H2G2 at Hulu begins production

Yay, I guess. No word yet on cast and crew though.

Though this is certainly an interesting tidbit:

The series is said to have a completely different plot from the 2005 movie and 1981 six-episode television series directed and produced by Alan J. W. Bell.

And yet later on we also find:

The series has reportedly renewed for season 2 as well with no official confirmation yet. It is likely to adopt all the five novels in the series which include, “The Hitchhiker’s Guide to the Galaxy,” “The Restaurant at the End of the Universe,” “Life, the Universe and Everything,” “So Long, and Thanks for All the Fish,” and “Mostly Harmless.” 

So honestly who knows?

Guest Post: I’m Moe Lane, and FROZEN DREAMS is my first book!

Let’s start with that, shall we? FROZEN DREAMS is my first novel (also available as an audiobook): it’s a post-apocalyptic urban high fantasy pulp detective novel, complete with wizards, fantasy races, and at least one wisecracking private eye. It’s set in the far-future and remarkably-retro Cin City, capital of the Kingdom of New California – where life may not be cheap, but it ain’t exactly solidly made, either. Now, some might say that all of this is just an excuse for me to make all sorts of pop culture references in a fantasy story – but I couldn’t possibly comment.

The hero of this story is Tom Vargas, a Shamus pledged to Clear the tough Cases, no matter what. And there’s a lot of ‘whats.’ Evil mage ambassadors. Commie demonologists. Ken barbarians. And as many flying monkeys as my editor could force me to put in.

Which was honestly not hard to do.

Continue reading “Guest Post: I’m Moe Lane, and FROZEN DREAMS is my first book!”

The 12 million body problem

Chinese authorities: “this is normal”

I’m aghast at this.

Five Republican US senators have asked Netflix to reconsider its plans to adapt the bestselling Chinese author Liu Cixin’s book The Three-Body Problem, citing Liu’s comments in support of the Chinese government’s treatment of Uighur Muslims.

In a letter to Netflix, the senators said they had “significant concerns with Netflix’s decision to do business with an individual who is parroting dangerous CCP propaganda”. The letter cites Liu’s interview with the New Yorker last year, in which the Chinese novelist was asked about the mass internment of Muslim Uighurs in Xinjiang.

“Would you rather that they be hacking away at bodies at train stations and schools in terrorist attacks? If anything, the government is helping their economy and trying to lift them out of poverty,” Liu said, adding: “If you were to loosen up the country a bit, the consequences would be terrifying.”

The Guardian, “Netflix faces call to rethink Liu Cixin adaptation after his Uighur comments”

The question of separating the art from the artist doesn’t have an easy answer. Usually, I can – for example, Orson Scott Card’s political views are at odds with mine, but I am still able to enjoy Ender’s Game. However, Dan Simmons went completely overboard back in April 2006 to an unforgivable degree and rendering Hyperion completely unreadable to me. The above, from Liu, is equivalent in my view and arguably worse as he is glibly parroting CCP propaganda and justifying religious and cultural genocide.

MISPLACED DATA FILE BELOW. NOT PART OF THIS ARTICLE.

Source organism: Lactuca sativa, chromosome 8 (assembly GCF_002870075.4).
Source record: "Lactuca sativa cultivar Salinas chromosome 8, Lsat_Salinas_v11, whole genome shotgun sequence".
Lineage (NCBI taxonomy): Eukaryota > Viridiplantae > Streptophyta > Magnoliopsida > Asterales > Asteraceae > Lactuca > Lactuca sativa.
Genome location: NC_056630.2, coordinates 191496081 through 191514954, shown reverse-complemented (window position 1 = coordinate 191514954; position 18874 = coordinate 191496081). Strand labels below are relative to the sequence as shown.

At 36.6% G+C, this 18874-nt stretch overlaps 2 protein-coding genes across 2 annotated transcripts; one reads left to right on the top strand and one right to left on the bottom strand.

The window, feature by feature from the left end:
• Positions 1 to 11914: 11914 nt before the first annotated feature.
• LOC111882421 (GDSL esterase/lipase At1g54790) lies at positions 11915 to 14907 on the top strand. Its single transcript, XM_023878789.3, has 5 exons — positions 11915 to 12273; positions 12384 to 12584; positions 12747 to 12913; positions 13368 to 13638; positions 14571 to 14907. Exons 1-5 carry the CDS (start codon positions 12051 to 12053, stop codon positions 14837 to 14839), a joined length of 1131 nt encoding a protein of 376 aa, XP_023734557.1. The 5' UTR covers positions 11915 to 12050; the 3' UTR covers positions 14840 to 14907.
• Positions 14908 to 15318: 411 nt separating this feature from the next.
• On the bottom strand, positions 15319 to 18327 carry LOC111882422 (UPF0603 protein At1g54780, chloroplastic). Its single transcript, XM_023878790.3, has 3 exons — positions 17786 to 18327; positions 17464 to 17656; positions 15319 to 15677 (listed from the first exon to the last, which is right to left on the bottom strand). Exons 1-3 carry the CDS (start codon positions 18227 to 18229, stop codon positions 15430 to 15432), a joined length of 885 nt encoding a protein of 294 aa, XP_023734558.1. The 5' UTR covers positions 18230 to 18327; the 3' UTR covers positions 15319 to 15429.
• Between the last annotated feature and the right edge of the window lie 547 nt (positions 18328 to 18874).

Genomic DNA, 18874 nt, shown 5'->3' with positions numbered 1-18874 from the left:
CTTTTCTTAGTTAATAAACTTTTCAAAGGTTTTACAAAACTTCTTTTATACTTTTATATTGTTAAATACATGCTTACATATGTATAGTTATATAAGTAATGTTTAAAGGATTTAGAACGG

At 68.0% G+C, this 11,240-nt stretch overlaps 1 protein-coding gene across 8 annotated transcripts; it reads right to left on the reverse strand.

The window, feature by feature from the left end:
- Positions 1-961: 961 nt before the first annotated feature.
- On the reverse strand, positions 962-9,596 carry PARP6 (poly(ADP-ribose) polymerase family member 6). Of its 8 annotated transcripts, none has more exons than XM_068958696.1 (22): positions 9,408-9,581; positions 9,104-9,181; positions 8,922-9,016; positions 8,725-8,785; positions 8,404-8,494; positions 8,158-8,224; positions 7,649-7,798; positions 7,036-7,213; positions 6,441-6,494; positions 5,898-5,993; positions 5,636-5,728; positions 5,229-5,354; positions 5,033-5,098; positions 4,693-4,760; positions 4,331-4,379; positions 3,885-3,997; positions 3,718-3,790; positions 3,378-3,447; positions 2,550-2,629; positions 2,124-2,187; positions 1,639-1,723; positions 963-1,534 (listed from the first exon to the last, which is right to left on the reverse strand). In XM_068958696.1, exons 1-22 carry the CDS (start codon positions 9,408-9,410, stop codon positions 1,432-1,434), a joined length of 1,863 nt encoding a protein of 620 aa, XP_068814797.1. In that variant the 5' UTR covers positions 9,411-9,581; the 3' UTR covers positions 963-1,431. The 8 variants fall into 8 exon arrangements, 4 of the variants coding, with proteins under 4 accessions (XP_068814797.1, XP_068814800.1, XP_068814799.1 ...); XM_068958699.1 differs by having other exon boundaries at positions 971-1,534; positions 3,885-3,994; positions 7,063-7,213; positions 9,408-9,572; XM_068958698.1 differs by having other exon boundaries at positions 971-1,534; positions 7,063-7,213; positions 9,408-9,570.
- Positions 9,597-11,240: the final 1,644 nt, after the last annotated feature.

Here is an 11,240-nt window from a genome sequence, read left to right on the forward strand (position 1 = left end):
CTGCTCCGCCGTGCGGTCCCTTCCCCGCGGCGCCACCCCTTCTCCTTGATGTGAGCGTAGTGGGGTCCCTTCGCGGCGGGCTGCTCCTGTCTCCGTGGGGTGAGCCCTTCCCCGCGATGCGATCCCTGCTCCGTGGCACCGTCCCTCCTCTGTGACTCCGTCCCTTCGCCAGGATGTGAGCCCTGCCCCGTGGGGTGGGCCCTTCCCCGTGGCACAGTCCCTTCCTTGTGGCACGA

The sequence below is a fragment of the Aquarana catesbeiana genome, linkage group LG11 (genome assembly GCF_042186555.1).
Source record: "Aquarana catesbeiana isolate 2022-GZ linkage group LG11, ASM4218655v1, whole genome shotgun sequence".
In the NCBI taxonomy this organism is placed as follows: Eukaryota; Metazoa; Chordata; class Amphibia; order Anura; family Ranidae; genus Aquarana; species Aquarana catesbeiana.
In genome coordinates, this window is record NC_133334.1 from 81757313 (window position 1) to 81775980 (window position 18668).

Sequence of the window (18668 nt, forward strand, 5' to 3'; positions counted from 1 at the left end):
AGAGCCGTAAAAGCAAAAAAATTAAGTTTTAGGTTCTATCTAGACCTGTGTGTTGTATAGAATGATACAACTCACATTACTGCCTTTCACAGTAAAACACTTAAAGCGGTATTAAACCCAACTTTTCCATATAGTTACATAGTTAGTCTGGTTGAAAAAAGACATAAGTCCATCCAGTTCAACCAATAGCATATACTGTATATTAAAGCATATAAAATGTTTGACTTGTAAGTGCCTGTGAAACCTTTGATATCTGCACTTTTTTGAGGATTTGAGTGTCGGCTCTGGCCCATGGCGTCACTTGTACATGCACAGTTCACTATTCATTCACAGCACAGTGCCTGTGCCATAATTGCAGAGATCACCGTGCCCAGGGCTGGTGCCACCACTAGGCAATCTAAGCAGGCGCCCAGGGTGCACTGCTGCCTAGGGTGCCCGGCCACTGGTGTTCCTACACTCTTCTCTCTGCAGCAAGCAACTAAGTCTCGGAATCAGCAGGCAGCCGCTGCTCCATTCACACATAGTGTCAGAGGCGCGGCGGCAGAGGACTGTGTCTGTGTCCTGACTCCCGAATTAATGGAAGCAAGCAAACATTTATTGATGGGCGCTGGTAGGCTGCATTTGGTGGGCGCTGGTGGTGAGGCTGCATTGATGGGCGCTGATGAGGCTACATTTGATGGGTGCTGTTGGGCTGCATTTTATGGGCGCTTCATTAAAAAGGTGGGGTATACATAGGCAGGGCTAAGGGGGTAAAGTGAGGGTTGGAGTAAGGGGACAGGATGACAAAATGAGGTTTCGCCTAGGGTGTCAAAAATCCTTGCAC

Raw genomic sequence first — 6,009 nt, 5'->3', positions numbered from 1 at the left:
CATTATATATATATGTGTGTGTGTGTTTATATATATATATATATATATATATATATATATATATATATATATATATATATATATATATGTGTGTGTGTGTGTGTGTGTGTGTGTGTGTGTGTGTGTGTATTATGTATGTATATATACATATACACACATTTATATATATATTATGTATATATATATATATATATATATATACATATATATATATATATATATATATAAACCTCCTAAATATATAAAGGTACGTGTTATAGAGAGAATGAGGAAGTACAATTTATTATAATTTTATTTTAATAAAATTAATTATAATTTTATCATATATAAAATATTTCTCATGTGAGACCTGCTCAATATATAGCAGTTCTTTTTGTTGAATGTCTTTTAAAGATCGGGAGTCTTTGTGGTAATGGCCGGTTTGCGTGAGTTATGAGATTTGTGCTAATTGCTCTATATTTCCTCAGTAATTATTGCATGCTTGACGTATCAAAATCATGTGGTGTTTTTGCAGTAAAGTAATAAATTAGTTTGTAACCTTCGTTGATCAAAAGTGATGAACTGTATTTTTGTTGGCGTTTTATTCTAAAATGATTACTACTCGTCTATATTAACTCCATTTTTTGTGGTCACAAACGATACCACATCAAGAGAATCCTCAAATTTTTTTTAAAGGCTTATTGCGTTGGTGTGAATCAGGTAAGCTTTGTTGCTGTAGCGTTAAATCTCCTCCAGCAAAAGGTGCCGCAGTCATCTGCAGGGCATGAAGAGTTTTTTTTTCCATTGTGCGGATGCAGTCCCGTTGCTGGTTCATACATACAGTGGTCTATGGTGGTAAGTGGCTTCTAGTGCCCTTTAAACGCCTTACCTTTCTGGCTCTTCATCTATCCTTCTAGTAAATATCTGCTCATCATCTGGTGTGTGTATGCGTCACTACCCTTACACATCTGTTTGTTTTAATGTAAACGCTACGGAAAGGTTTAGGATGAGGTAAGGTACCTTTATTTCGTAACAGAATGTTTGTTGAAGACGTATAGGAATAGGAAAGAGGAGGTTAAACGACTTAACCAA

I just finished saying that I try to avoid politics on this blog, but the simple fact is that science fiction is about the human condition. When writers of other genres offend me, it doesn’t sting. And at least with Card I can see where he’s coming from (I disagree profoundly, but I get it). Liu and Simmons made it personal.

I don’t begrudge him his Hugo but I sincerely hope that Netflix doesn’t reward Chinese propaganda with a TV deal. If they do, then I will not be watching.

the politics of discontent

The last time I used my “politics” tag was about 3 1/2 years ago and my main point in that post was:

I consider respect to be the first and foremost responsibility of anyone engaging someone else. If you don’t respect someone, then don’t concern yourself with what they do or think or especially, post on the Internet. This is common sense and civility. 

me

This blog is my geekblog; it’s where I write about stuff I like that makes me happy. Politics is about what makes you mad, it seems, and I have avoided it here. Overall there isn’t that much politics in the otakusphere, and that’s why it’s great.

Unfortunately we are living through a pandemic and a recession and an election and all that on top of the usual bevy of dangerous planet stuff and foreign entanglements and whatnot. So I cant fault some of my otalu brethren for letting some of that hang out a bit.

However there are a couple cases where it’s become… blatant. And I don’t feel a need to point fingers, but today I did remove a link or two from my blogroll because I realized that their owners weren’t just otaku anymore but have decided to also become pundits. And that’s fine – not any of my business how anyone else runs their blog – but it’s not what I’m looking for here, so I’m choosing to filter that out.